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IV. Planting Methods and Equipment

IV. Planting Methods and Equipment

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seed (Cook et al., 1958). Illinois studies showed little difference in seed

yields when “conventional,” “plow-plant,” “plow-harow-plant,” and “tractor-track” systems were compared (Bowers et al., 1959).

On a Sharkey clay in Mississippi, fall plowing with a moldboard plow

increased soybean seed yields 5 per cent over yields in areas having no

fall treatment but disked in early spring to destroy winter weeds. After

the spring disking of plowed and not-plowed areas, both treatments were

worked with a spring-tooth harrow at 14- to 18-day intervals prior to

planting ( E. E. Hartwig, unpublished).

3. Deep Tillage

Soils having a silty-textured subsoil have a tendency to form compacted layers which restrict movement of water and also restrict root

development. Shattering this layer results in improved yields, especially

in dry years. In the fall of 1953, a Dundee silt loam in Mississippi was

chiseled 16 inches deep. Soybeans planted on May 10, 1954, showed

severe drought symptoms by late June on untreated areas, while soybeans on the treated areas were growing vigorously. In this very dry

year, seed yields on the deep tilled area were 35 bushels per acre as

contrasted to 8 bushels on the untreated area (E. E. Hartwig, unpublished). On soils with hardpans, deep tillage has increased the water

intake, increased root development, reduced drought damage, and improved the stand of cotton. Deep tillage gave no benefits on Sharkey

clay (Grissom et al., 1955).

Hobbs et al. (196l), in Kansas, found that deep tillage at 6 to 24

inches, with chisel-type implements on soils with definite restricting

layers, rarely increased yields sufficiently to pay the cost of the operation.



1. Row Width

The row width which will result in maximum yield is dependent

upon length of growing season, growth type of varieties, and fertility

level of the soil. In general, with shorter growing seasons, row widths

narrower than the conventional 36- to 40-inch will result in highest yields.

However, when seed yields of 35 to 40 bushels are produced in 36- to

40-inch rows, increased yields from narrower rows are less frequent. If

post-emergence cultivation is necessary for weed control, then it appears

that row widths cannot be reduced below 28 to 30 inches. If preemergence chemicals satisfactorily control weed growth, the increased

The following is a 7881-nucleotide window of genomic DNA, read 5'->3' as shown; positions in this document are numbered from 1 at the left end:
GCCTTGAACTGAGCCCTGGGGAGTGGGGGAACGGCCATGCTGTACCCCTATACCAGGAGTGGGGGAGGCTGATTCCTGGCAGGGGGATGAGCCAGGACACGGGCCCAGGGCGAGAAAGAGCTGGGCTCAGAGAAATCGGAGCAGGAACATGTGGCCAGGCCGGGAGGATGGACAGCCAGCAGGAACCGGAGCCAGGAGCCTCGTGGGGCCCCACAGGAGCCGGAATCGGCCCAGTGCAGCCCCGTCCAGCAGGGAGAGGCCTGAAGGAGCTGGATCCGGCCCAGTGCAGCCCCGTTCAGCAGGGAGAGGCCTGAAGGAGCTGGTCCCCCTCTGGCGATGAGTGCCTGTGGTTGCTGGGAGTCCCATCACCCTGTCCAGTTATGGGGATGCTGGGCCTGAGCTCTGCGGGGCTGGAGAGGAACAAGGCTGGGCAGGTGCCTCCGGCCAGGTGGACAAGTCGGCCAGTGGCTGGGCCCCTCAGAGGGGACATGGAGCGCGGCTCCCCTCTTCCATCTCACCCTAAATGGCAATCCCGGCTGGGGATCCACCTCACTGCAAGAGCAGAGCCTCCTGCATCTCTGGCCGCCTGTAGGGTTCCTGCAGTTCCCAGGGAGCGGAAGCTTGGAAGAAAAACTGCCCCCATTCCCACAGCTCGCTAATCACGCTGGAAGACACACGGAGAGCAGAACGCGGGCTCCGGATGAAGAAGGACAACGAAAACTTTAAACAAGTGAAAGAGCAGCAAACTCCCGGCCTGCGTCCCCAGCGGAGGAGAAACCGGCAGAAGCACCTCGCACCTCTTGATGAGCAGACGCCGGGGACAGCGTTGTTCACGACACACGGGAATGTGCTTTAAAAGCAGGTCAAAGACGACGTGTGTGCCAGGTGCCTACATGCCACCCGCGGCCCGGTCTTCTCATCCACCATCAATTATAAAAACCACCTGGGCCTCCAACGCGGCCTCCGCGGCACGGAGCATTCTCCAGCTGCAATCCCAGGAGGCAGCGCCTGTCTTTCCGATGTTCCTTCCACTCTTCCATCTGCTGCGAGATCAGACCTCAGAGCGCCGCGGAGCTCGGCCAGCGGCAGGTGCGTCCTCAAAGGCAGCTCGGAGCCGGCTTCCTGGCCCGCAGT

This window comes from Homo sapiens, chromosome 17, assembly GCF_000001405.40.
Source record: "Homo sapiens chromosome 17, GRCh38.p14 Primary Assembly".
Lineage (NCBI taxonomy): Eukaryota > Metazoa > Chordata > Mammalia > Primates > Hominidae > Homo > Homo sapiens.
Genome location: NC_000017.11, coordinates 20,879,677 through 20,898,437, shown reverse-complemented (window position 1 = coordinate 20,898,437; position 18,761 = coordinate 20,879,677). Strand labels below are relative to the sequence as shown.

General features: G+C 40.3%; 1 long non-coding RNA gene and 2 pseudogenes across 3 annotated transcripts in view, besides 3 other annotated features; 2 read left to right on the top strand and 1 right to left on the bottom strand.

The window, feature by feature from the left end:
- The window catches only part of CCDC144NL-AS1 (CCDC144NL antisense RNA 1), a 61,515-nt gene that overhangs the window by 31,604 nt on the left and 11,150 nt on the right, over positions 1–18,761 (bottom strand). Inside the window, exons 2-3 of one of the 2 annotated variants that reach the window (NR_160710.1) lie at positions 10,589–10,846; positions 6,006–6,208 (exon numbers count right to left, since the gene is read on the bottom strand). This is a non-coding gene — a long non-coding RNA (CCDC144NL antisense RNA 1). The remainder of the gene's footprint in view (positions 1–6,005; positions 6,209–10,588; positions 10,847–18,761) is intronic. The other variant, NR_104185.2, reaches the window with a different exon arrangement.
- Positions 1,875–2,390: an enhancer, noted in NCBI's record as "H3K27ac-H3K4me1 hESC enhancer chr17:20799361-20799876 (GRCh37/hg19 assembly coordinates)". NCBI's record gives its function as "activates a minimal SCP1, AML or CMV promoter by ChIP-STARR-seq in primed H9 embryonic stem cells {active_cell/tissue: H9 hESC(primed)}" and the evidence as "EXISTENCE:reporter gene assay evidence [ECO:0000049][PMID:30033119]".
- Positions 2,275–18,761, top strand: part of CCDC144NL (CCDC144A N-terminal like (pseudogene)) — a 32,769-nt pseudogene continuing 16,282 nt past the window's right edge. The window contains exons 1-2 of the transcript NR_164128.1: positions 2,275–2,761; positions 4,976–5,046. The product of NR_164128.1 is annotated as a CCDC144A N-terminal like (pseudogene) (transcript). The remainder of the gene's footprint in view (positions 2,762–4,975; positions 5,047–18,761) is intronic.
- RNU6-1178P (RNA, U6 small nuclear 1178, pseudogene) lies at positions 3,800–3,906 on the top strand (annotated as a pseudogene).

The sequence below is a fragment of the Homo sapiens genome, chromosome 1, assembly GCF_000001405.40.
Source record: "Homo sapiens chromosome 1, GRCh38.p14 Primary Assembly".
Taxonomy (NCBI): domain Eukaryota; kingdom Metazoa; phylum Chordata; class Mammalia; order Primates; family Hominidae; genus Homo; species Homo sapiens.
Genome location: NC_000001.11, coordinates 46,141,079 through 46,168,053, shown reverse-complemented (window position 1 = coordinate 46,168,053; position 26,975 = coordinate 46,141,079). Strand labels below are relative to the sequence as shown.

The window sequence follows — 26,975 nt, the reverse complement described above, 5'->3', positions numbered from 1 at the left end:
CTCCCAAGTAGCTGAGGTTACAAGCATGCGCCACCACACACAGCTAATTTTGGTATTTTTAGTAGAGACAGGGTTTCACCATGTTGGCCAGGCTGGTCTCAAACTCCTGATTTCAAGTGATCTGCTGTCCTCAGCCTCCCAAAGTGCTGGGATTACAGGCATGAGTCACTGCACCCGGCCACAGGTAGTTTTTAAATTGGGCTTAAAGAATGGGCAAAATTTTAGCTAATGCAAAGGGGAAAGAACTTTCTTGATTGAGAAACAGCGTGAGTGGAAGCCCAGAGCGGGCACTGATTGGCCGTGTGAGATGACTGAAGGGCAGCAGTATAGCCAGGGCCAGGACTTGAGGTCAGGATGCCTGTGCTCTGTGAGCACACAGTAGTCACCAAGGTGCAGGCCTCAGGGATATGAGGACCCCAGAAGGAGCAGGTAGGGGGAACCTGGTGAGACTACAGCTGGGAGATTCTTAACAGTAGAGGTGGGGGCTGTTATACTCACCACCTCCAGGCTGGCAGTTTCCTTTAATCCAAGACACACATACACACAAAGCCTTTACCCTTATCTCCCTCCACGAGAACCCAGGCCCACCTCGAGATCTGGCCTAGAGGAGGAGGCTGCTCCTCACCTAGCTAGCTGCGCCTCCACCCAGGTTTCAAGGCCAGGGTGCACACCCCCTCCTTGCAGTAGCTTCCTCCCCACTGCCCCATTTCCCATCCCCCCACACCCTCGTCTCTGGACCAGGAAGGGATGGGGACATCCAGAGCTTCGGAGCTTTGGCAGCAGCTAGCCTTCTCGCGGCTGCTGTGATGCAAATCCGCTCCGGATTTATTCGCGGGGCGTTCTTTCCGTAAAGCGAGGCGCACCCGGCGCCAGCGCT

yield from narrow rows must cover the cost of extra planting seed and

also increased quantities of chemicals. Rows too narrow to permit



cultivation would require a broadcast application of chemicals whereas

only a 12-inch band is treated in 36- to 40-inch rows. Consequently, the

cost of chemicals would be at least tripled.

Yields in Minnesota and Illinois in 18- to %-inch rows have been 15per

cent greater than in 36- to 40-inch rows (Lehman and Lambert, 1960;

Pendleton et al., 1960). In Manitoba, increases with narrow row spacing

were so small that it seemed important to adopt the row width in which

best weed control could be achieved with the equipment available (B. R.

Stefansson, personal communication).

In southeastern Kansas, 21-inch rows have produced higher yields

than 42-inch rows. A 75-pound seeding rate has been superior in

21-inch rows while 45 pounds per acre has been the optimum rate in

42-inch rows ( V. H. Peterson, personal communication).

In Virginia, North Carolina, Mississippi, and west Florida, narrow

row widths did not increase seed yield (Hartwig, 1957; R. L. Smith,

1959). Plantings in Arkansas at lower yield levels have, under some

conditions, shown a yield response from rows narrower than 36 to 40

inches (P. E. Smith, 1959). Results from the eastern shore area of

Delaware and Maryland have been variable.

2. Planting Rate

Results for planting rates within the row are, in general, similar for all

production areas. Planting rates of 6 to 12 viable seeds per foot usually

give most satisfactory results. Recommendations in most States will be

nearer the 12 seeds per foot rate. This heavier rate is recommended

largely from the standpoint of early season weed competition and also

for its influence on height of lower seed pod development. Since varieties

differ in seed size, growers should base planting rates on seeds per foot

rather than pounds per acre.

Results from planting OGDEN at rates of 30 to 150 pounds per acre

in west Florida for the years 1950 to 1955 showed little difference in

yields at rates of 30 to 120 pounds, but yields were reduced at rates of 135

and 150 pounds ( R . L. Smith, 1959). Plant spacings of 2 to 3 inches in

the row produced slightly higher yields in Indiana than l-inch or 4-inch

spacings. Plants spaced 1 inch in the row showed a greater amount of

lodging and matured slightly later than did thinner plantings (Probst,

1945). Spacings of 6 and 12 plants per foot produced higher yields in